Theatre in Wales

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Something is Stirring…

Stephen Sondheim

Clwyd Theatr Cymru- Merrily We Roll Along , Anthony Hopkins Theatre, Clwyd Theatr Cymru , May 20, 2012
Stephen Sondheim by Clwyd Theatr Cymru-  Merrily We Roll Along Director Nikolai Foster opens his large-stage production of Sondheim's 1981 musical on a sober note. Half the cast, in academic gowns, are on stage. The remainder are scattered among the audience. Simon Thomas' Franklin Shepard lopes on stage to address the pupils of the school he has left twenty-five years before. His speech sags and the action switches back in time. The black gowns and mortar boards vanish and underneath- the scene is a hot shot party- the dress is all “Boogie Nights”, floral shirts and long pointy collars. The production flies.

“Merrily We Roll Along” is musical theatre’s most celebrated failure-turned-to-success. The first production had it all, director and choreographer at loggerheads, a lead actor fired, constant design and costume changes, preview audiences walking out. Now hardly a year goes by when it is not in production somewhere. The reasons for that first failure are as clear as are those for its current allure.

It is intricate in form. The structural depth of the book, George Furth from Kaufmann and Hart, reveals itself only in the closing twenty minutes. A caustic misanthropy stalks the first act. A leading lady, Rebecca Lock's black-clothed Mary Flynn, makes her first appearance as a socially excruciating, rolling alcoholic.

There are three main reasons for its success. Thematically its tale of friendship lost for brief passion, artistic integrity traded for gold, is more pertinent than ever. The book has wit. Of the composer turned Hollywood player: “the only work he does is working the room.” “Which comes first?” asks Amira Matthews' oleaginous TV anchor “the words or the music?” “Generally, the contract” drawls Matt Cross' Charley Kringas. His big solo number- spurred on by Shaun Lock and Fraiser Patterson on saxophones- earns applause mid-scene. Sondheim’s score also has one of the best love songs ever.

The action is nearly all played out in the public zone, at parties, a TV studio, a nightclub, a court. The price of celebrity is the sacrifice of privacy. Eyes are always watching. A desperate inventor pleads for money. A stranger thrusts a script at star Gussie. Lucy Williamson starts, or ends in this chronology, as plain Shirley Malinski, a tight-suited typist on the make. By the nineteen-eighties she is lynx-eyed, seductive, venomous Gussie Carnegie with Medusa ringlets and a squirrel's twitch.

The young Frank tries to articulate his art. Music, for him is sound and feeling. The last scenes attain a depth of emotional impact. Verity Rushworth's Beth has already sung “Not a Single Day”. Sondheim cleverly brings it back for the wedding scene. But this time Rebecca Lock joins in. Frank's back is turned against her, a poignant image of a love that is never to be fulfilled.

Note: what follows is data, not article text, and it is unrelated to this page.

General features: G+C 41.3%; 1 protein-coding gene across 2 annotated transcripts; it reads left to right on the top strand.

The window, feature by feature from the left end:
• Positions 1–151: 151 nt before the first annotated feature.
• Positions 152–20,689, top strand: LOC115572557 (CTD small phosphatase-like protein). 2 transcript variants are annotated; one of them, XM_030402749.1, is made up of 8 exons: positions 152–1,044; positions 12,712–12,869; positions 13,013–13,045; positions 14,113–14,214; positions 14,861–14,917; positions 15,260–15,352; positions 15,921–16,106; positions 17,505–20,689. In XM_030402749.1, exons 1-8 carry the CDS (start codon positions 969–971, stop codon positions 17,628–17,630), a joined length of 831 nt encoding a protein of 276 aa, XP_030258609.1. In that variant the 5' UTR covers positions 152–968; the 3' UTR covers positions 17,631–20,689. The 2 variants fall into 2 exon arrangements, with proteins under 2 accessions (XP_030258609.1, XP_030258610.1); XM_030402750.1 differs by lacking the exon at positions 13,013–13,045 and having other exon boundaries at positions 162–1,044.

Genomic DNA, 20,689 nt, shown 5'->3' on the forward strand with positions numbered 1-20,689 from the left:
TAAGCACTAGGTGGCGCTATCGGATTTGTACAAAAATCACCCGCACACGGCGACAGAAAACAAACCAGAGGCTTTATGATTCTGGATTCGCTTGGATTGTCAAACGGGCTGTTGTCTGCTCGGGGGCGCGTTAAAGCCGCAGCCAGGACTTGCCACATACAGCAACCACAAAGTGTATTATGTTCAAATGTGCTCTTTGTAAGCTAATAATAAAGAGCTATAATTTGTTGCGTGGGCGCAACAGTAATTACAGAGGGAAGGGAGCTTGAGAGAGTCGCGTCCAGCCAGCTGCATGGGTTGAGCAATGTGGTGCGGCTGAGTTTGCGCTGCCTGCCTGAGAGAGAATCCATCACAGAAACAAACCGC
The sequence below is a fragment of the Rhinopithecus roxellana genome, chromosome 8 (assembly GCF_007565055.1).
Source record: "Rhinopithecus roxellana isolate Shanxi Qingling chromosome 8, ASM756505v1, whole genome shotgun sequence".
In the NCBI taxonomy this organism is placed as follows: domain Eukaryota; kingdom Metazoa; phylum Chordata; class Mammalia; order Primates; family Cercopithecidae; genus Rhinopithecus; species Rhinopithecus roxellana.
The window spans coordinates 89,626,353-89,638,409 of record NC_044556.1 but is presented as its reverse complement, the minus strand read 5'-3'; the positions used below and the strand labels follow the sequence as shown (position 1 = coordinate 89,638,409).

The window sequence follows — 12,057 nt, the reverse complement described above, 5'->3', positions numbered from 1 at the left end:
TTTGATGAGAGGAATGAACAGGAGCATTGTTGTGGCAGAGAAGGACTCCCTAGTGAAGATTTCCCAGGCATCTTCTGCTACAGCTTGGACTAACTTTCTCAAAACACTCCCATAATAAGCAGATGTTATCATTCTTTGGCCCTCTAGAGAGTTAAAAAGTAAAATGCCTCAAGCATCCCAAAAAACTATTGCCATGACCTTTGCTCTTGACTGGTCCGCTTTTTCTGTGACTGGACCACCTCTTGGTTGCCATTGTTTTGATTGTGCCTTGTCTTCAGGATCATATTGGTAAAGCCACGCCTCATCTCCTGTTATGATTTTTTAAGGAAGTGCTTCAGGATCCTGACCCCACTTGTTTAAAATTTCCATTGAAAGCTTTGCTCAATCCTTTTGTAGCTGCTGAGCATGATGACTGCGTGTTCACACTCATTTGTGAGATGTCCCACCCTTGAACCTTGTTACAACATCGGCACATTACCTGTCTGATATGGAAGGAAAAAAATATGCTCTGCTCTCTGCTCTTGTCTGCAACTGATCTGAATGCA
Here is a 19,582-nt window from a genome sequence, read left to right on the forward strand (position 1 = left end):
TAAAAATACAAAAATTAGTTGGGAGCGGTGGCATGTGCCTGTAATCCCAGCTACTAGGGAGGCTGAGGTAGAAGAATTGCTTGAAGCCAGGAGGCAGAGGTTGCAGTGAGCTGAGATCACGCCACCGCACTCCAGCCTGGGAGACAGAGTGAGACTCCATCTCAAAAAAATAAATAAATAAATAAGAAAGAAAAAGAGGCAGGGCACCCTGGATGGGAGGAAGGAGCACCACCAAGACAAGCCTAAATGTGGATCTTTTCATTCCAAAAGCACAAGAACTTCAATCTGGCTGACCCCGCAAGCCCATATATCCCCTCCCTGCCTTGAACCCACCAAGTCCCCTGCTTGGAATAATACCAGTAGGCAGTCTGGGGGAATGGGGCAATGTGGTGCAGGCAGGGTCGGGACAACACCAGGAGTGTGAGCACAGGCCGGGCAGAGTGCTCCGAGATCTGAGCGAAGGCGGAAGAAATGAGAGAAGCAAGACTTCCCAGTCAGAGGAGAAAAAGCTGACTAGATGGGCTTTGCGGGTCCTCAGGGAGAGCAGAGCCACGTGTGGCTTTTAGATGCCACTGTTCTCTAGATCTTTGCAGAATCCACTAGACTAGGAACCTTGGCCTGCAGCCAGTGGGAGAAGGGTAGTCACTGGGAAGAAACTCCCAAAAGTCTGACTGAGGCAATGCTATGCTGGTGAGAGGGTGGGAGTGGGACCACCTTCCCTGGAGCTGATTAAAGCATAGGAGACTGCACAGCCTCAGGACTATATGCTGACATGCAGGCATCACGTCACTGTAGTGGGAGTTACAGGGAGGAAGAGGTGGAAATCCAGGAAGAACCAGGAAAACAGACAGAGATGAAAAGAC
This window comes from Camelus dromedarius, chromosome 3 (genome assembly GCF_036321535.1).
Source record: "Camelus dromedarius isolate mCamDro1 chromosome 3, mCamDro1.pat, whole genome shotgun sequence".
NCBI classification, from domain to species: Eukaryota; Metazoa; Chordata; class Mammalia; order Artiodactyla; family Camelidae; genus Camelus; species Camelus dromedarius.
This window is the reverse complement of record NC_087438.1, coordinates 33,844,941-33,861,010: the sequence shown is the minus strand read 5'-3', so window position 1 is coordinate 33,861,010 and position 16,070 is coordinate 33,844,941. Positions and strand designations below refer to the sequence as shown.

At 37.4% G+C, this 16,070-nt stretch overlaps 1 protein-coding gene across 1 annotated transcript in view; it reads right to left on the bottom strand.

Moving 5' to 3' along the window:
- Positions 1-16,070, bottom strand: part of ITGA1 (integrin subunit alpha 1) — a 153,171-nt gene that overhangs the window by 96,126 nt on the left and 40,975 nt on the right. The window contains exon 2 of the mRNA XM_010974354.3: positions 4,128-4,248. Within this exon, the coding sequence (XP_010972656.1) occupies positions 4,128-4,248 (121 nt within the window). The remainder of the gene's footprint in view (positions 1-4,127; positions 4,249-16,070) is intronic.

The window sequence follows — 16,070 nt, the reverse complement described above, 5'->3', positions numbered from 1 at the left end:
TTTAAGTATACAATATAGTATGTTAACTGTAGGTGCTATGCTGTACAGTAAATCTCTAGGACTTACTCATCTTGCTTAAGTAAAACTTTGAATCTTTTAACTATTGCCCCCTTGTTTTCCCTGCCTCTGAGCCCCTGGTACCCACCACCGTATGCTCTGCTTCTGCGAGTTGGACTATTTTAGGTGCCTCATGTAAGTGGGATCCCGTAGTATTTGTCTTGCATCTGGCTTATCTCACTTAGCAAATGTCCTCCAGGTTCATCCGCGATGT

Nikolai Foster gives a nod or two to the movies. When Darren Bennett's Joe makes his last side-stage appearance he is Paul Muni in flight from the chain gang. Beth, Frank and Charlie, their little fingers interlocked in friendship, make a move onto a sideboard that is homage to the Kelly-O'Connor-Reynolds trio in “Singing in the Rain”.

The show's publicity speaks of the difference of the big stage. The expanse of the Anthony Hopkins space is another world from the Watermill, which staged it in 2008. The space allows a physical energy, but one of the most telling images is Frank alone at his piano. The design, a wrap-around metal gallery, is a metaphor for enclosure and imprisonment. But once there it has to be used. Rebecca Lock is a tremendous Mary with her social gaucherie, her awkwardness of gait, the clothes that are never quite right, the acid tongue of the novelist turned drama critic. The central number for the show is her tribute to friendship “Old Friends.” It is beautifully delivered but needs to be sung up close. Here it comes from far away.

The last scene, a New York rooftop, needs closeness and intimacy. The men are far back, and have to clatter down the stairs. Happily, the trio of actors seize the scene once they are together. “Something is stirring/ Shifting ground” begins Simon Thomas. The three actors slough off all the experience of the quarter-century to come. The eyes are bright, the faces radiant with hope of the future. “Yesterday has done...It's our turn/ coming's up to us now to show” run Sondheim's lyrics, an anthem for every generation of twenty year olds.

The occasional line like “I'm Charley/ I'm Frank/ I really thought I stank” does not have the right emphasis of rhythm. No costume designer credit for the production; the clothing for the 1962 scene is colourful but looks a couple of years premature. These are small quibbles for a moving production that won, and deserved, a cheering audience.

Reviewed by: Adam Somerset

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